Living smart means staying informed, but these days that’s like Charlie Sheen staying stimulated — there’s far, far too much stuff doing that and what’s desperately needed is some means of control. Once upon a time the man who knew which rocks made the sparks had all the information he needed to get ahead. Nowadays things are trickier. Luckily the endless ocean of information has evolved its own filters — customizable searchbots which can be programmed to trawl the endless wastes and keep you up-to-date on everything you need to know. And, with the exact same function as most of the robots controlled by megavillains in science-fiction movies, eliminate the things you don’t want.
1. Google Alerts
If you’re looking for information online and don’t automatically think of Google, you’re either a time traveler or not very good at this. Google Alerts is the all-in-one web-spider that updates you even as it updates Google’s own records. You’ll know the very instant everyone else does.
You can set some simple options, reducing the quantity of links sent, the type, and how often you get them. They’re easy to manage as well. If you send it to your gmail account you can set up filters to push it all to folders, though we recommend Google Reader because forwarding info to your mailbox makes “Inbox Zero” impossible. Reader allows you to divide and subdivide incoming feeds into folders, making them much easier to review. Tip: unless you’re dedicated to social media spamming, you’ll want to restrict the type to “news.”
If you need to stay up-to-the-second on the latest news on your field, or you’re just trying to stop hitting “refresh” on the same 10 sites 4,000 times a day, notify.me can help you. You can add all your regular bookmarks, websites, and (most importantly) customized search terms to a single notify.me account and it’ll keep in touch wherever you are.
Forward stock news to your phone, or simply send all your social networking information to a single desktop app (so you don’t waste time signing in and out). We’d recommend caution, as with any powerful tool: forwarding too much to your phone can drown you in data. Pick and choose what you send where!
Trackle takes the pain out of searching for what you need, by very correctly realizing that you should only do it once. After that it’s up to the computer. You set up “tracklets” to keep you informed. As well as the usual web searches, you can decide you want a job in this area with that salary, that you want to find a deal on a camera under $500 in your home city, or that you just want to be notified of incoming storms in your area.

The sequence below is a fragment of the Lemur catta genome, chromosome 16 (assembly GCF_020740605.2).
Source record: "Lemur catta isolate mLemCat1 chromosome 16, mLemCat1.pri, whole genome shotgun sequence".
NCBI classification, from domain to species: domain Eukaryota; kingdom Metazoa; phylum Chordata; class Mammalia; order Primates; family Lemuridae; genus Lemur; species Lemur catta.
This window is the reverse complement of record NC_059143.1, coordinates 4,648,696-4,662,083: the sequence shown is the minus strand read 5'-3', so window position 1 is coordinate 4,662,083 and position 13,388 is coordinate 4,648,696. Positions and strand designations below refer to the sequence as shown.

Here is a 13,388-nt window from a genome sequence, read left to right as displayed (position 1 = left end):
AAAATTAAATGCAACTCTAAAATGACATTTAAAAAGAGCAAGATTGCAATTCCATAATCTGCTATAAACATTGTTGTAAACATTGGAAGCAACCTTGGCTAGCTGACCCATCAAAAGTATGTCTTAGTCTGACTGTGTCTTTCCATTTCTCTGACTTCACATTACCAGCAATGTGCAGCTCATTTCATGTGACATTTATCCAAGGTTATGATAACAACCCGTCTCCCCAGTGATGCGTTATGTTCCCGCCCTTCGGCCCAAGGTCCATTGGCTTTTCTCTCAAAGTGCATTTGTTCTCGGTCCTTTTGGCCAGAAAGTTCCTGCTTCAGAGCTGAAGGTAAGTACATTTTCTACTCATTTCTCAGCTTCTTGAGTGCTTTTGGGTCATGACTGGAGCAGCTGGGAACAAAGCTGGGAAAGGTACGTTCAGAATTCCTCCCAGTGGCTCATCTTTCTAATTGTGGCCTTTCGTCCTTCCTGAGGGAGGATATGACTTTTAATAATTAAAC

The ability to specify characteristics automatically does most of the work of searching for you. We’ve all typed a term into Google, then screened through pages of results automatically ignoring all the irrelevant options. Why shouldn’t the computer do that part too?
Numbers 1 and 3 above, their powers combined! Yotify refines Google Alerts with customized search filters and adds a whole heap of other sites too. This is the Smartlife Shopper’s dream — as long as you start planning a few weeks before you need something, you can set up searches to find the absolute best deal instead of paying through the nose (or worse, through the credit card) when you absolutely have to have it.
It’s customized searching set up to save you money, and it’s about time new technology didn’t make us want to spend more.
Downloading the entire Internet’s results into your brain every day might work if you’re Tony Stark, but the rest of us have better things to do. In fact, so does he. That’s where Searchbots come in. They’re a cross between search engines and Tamagotchi, a crazy experiment from a utopian future where information is food and you play with your programs. And instead of filling your head with your search engine, you fill your search engine with a copy of your head!
You “build” your own searchbot. This doesn’t just mean selecting appearance, which you can also do but is about as relevant as choosing the color of your computer. You first set the words, which act as the core of its “mind,” and it learns more every time you use it to search. In fact failing to use your bot will cause it to run out of power and fall apart.
This isn’t Farmville-level forcing you to keep coming back, but an attempt to let you enjoy the benefits of searchbots. The first time you use the bot it’ll look like a flash-based Google (a.k.a. slower and unnecessarily complicated Google), but as you keep coming back you’ll be crafting a bot tuned to your interests. If you have a project requiring repeated, long-term searches for related material, using a search bot means you can make a valuable tool while performing the searches you’d be doing anyway, until you reach the point where you hardly have to do the searching at all.
For the business tracker it’s not enough to be provided with mountains of information — that just means you spend all day dealing with it. CyberAlert plans take care of that. It’s a paid service, but they don’t just provide PR mentions of your keywords (even searching through videos for mentions of relevant subjects), but provide it all in an easily edited package and an online clipping book where you can save any interesting or useful results.
One of the most interesting services is the a.m. NewsBrief — a morning digest for the commute to work. Instead of burdening you with a brace of links, the NewsBrief rewrites everything in a quick daily update on the state of your subject, making you the most informed in the office. It also puts numbers to it for you. It’s not your job to measure all the media, but to use it. Not the other way round. Something the media’s forgotten, and it’s easy for us to make the same mistake now.